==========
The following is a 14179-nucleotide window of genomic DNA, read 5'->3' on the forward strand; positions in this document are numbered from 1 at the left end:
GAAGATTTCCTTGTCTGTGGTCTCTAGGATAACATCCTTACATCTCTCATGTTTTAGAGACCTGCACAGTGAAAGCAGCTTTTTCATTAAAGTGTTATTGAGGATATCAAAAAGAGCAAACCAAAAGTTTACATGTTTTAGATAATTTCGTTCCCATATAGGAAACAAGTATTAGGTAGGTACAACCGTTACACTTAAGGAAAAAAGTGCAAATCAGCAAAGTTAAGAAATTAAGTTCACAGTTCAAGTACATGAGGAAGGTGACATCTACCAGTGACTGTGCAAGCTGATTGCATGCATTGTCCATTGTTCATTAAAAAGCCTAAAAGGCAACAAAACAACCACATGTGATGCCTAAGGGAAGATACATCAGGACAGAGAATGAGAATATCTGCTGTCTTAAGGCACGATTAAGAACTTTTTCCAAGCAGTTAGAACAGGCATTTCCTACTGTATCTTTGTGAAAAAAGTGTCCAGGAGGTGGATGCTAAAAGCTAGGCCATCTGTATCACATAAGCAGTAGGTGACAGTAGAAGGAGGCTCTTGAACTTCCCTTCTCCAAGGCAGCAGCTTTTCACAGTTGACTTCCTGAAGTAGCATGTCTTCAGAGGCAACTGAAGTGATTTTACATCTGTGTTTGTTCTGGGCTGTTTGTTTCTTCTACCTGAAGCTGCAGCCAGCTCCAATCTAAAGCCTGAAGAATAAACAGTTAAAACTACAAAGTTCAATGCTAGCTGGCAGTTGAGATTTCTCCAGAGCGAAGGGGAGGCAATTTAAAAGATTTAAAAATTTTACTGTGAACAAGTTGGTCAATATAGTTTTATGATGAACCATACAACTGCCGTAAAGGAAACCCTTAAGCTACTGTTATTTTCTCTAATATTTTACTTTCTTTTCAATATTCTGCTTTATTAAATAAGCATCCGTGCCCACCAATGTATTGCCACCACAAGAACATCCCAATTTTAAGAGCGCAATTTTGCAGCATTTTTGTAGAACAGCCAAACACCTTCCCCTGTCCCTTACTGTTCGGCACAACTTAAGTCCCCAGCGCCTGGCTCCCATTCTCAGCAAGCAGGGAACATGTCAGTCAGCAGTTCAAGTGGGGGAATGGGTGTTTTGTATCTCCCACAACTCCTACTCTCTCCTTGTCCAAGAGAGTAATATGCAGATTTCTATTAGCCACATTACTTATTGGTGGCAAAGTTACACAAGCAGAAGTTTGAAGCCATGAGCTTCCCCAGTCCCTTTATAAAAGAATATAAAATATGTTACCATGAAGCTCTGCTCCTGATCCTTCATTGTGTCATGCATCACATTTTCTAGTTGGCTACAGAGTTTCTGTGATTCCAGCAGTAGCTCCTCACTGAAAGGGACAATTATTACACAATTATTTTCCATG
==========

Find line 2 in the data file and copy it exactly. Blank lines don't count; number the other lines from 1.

GAAGATTTCCTTGTCTGTGGTCTCTAGGATAACATCCTTACATCTCTCATGTTTTAGAGACCTGCACAGTGAAAGCAGCTTTTTCATTAAAGTGTTATTGAGGATATCAAAAAGAGCAAACCAAAAGTTTACATGTTTTAGATAATTTCGTTCCCATATAGGAAACAAGTATTAGGTAGGTACAACCGTTACACTTAAGGAAAAAAGTGCAAATCAGCAAAGTTAAGAAATTAAGTTCACAGTTCAAGTACATGAGGAAGGTGACATCTACCAGTGACTGTGCAAGCTGATTGCATGCATTGTCCATTGTTCATTAAAAAGCCTAAAAGGCAACAAAACAACCACATGTGATGCCTAAGGGAAGATACATCAGGACAGAGAATGAGAATATCTGCTGTCTTAAGGCACGATTAAGAACTTTTTCCAAGCAGTTAGAACAGGCATTTCCTACTGTATCTTTGTGAAAAAAGTGTCCAGGAGGTGGATGCTAAAAGCTAGGCCATCTGTATCACATAAGCAGTAGGTGACAGTAGAAGGAGGCTCTTGAACTTCCCTTCTCCAAGGCAGCAGCTTTTCACAGTTGACTTCCTGAAGTAGCATGTCTTCAGAGGCAACTGAAGTGATTTTACATCTGTGTTTGTTCTGGGCTGTTTGTTTCTTCTACCTGAAGCTGCAGCCAGCTCCAATCTAAAGCCTGAAGAATAAACAGTTAAAACTACAAAGTTCAATGCTAGCTGGCAGTTGAGATTTCTCCAGAGCGAAGGGGAGGCAATTTAAAAGATTTAAAAATTTTACTGTGAACAAGTTGGTCAATATAGTTTTATGATGAACCATACAACTGCCGTAAAGGAAACCCTTAAGCTACTGTTATTTTCTCTAATATTTTACTTTCTTTTCAATATTCTGCTTTATTAAATAAGCATCCGTGCCCACCAATGTATTGCCACCACAAGAACATCCCAATTTTAAGAGCGCAATTTTGCAGCATTTTTGTAGAACAGCCAAACACCTTCCCCTGTCCCTTACTGTTCGGCACAACTTAAGTCCCCAGCGCCTGGCTCCCATTCTCAGCAAGCAGGGAACATGTCAGTCAGCAGTTCAAGTGGGGGAATGGGTGTTTTGTATCTCCCACAACTCCTACTCTCTCCTTGTCCAAGAGAGTAATATGCAGATTTCTATTAGCCACATTACTTATTGGTGGCAAAGTTACACAAGCAGAAGTTTGAAGCCATGAGCTTCCCCAGTCCCTTTATAAAAGAATATAAAATATGTTACCATGAAGCTCTGCTCCTGATCCTTCATTGTGTCATGCATCACATTTTCTAGTTGGCTACAGAGTTTCTGTGATTCCAGCAGTAGCTCCTCACTGAAAGGGACAATTATTACACAATTATTTTCCATG